Full Circle

Remembering Aretha Franklin: The Voice That Shook the World—She taught the world how to spell RESPECT

Aretha Franklin, Queen of Soul

Franklin with Dr. Martin Luther King in the late 1960s.

Aretha Louise Franklin, who Rolling Stone magazine correctly identified as “the greatest singer in the world,” made her transition into the next world on August 16, 2018, after a long battle with pancreatic cancer. She was 76 years old.

Franklin came into African-American consciousness first as a child, singing gospel music in the church of her father, Rev. C.L. Lewis, at the New Bethel Baptist Church in Detroit. In her late teens, a desire to branch out into secular music brought her voice into the mainstream world when Columbia Records producer John Hammond signed her to a multi-album deal in 1961.

Columbia wasn’t exactly an edgy home for her gargantuan talent. The label was run at the time by the notoriously “square” Mitch Miller, who despised the emergent rock ‘n’ roll and probably wasn’t even aware of soul music. Miller’s top acts at the time were Ray Conniff and Johnny Mathis, and Aretha was steered into a light-pop-jazz direction, where her sterling musicianship always outpaced the rather pedestrian material and arrangements.

She didn’t become an instant success, but Columbia thought enough of her to keep her on the roster until her contract expired in 1967, when a truly prescient effort by Ahmet Ertegun of Atlantic Records (he offered her much greater creative control) successfully enticed her to jump ship.

The world has never been the same.

I spoke with Detroit jazz drumming legend George Davidson about his time with Aretha, to get a sense of the woman behind the huge voice. “She wasn’t just my boss,” he recalled over the phone with palpable emotion. “She was like a best friend. She changed bands three times and kept me—I could feel the confidence she had in me musically, personally and spiritually.”

Davidson came on board, first as a last-minute substitute in 1964, and traveled with the “Queen of Soul,” often from 1966 on, when she was still playing jazz venues like the It Club, in Los Angeles, and The Penthouse in Seattle. But it was a special engagement in Philadelphia, where he witnessed firsthand, her ability to move an audience emotionally. “Every time Aretha would sing ‘Skylark,’ while she was at the piano, it would bring tears to the eyes of the audience. We used to joke about who was going to cry that night, and sure enough one night she made the bass player cry, and he had seen her do it a hundred times! That’s the kind of power, the kind of spirit she had at all times. Whether she was playing or singing—you could feel her, man!”

Ms. Franklin’s exceptional gift of emotional communication covers the entire gamut of human feeling. Whether it was the spiritual gravitas of “Precious Lord,” which she performed at the funeral of her friend Martin Luther King, the youthful sass of “Respect,” or the bone-chilling rendition of Carole King’s (“You Make Me Feel Like) A Natural Woman,” her sound cut right into the bone.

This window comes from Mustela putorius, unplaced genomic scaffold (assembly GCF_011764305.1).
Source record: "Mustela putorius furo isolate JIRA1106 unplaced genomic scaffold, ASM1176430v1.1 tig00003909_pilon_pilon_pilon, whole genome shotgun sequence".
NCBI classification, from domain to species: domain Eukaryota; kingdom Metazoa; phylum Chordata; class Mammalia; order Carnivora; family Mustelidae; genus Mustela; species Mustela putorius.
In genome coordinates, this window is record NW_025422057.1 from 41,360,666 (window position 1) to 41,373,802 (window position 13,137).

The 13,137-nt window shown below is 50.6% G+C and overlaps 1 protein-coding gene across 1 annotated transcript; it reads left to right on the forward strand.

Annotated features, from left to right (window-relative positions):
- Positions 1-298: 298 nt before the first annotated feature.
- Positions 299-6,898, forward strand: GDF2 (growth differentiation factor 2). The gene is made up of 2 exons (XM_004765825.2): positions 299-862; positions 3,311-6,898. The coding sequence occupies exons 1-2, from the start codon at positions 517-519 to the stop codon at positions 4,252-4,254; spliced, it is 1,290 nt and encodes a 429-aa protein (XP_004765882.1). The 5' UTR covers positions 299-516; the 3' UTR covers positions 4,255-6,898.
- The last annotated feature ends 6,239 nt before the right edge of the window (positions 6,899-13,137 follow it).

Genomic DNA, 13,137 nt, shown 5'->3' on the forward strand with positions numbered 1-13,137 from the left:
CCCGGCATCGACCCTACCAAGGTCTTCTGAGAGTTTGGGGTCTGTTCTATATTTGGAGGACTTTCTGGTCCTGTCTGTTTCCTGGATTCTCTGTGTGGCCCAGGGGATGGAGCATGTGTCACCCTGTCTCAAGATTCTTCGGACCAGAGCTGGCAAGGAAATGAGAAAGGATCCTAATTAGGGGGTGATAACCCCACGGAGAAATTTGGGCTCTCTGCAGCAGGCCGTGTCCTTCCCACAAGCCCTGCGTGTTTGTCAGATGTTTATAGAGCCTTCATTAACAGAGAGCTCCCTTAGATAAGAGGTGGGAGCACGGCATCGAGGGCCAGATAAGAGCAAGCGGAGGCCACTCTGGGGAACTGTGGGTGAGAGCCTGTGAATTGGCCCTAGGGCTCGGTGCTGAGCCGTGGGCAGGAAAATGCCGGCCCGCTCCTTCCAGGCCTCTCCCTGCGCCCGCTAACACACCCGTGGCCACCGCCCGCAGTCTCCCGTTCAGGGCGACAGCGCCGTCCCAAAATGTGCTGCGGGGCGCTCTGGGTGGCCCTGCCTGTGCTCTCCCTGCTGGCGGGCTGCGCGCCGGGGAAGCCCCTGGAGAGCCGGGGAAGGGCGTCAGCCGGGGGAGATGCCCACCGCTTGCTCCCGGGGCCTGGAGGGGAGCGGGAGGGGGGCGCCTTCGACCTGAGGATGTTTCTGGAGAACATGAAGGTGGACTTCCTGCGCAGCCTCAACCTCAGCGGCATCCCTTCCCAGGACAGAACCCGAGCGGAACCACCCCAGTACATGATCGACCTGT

Check out that version of “Natural Woman,” from her Atlantic release Lady Soul, circa 1967, and it doesn’t seem possible to improve it. At least that’s what I believed until she performed it again for President Barack Obama in 2015, some 48 years later. That version reduces me to tears every single time I see it.

Even though she definitely earned the title, Queen of Soul, another one of her fellow Motor City musicians I spoke with for this article maintained that she never put on airs. “She was everywhere,” says Grammy-award winning producer Kamau Kenyatta. “Omnipresent in our community. When I was growing up in the late ’50s early ’60s, she was a member of the community first and a musician second. She moved and inspired everyone in Detroit—you could walk down the street and hear her music blasting out everyone’s windows. This was before central air conditioning, so everyone’s window was open.”

Kenyatta remembers Detroit’s rich musical community with fondness. “I was in elementary school when I first heard her. [Motown president] Berry Gordy’s kids went to the same school and everyone was very into soul music. Back in those days, every city had its own sound, and even though Aretha didn’t record for Motown—we claimed her as our own. Back then you could see those kind of artists in the community; you could see the Temptations or Aretha driving around—and we felt some kind of ownership—like they belonged to us.”

Soul music was the soundtrack for the tumultuous times.

“This music was so powerful back then,” Kenyatta remembers. “I mean Curtis Mayfield, Marvin Gaye, and Percy Sledge were permeating in the black community, and as the civil rights struggle intensified—artists like Aretha became even more important.”

Franklin appeared often with Martin Luther King and provided his organization with an incredible amount of support whenever that support was needed. She even famously put up the money for activist Angela Davis to be released on bond, although because she was out of the country at the time, she was unable to consummate the deal.

Franklin herself commented, “I’m going to see her free if there is any justice in our courts, not because I believe in communism, but because she’s a black woman, and she wants freedom for black people. I have the money; I got it from black people—they’ve made me financially able to have it, and I want to use it in ways that will help our people.”

Kenyatta, already an accomplished musician in his own right, was still understandably nervous to meet Aretha back then. “I was ready to do whatever you do when you meet royalty,” he recalled with a laugh. “But she looked me right in the eye and took my hand and made it clear that she did not want to be treated like royalty; she spoke to me like a colleague instead of a ‘subject,’ even though I felt like one. She was very down to earth, very plain-spoken. She didn’t like to draw attention to herself off the stage. She was just a regular person, not the Queen of Soul, and most of the people in our community seemed to understand that.”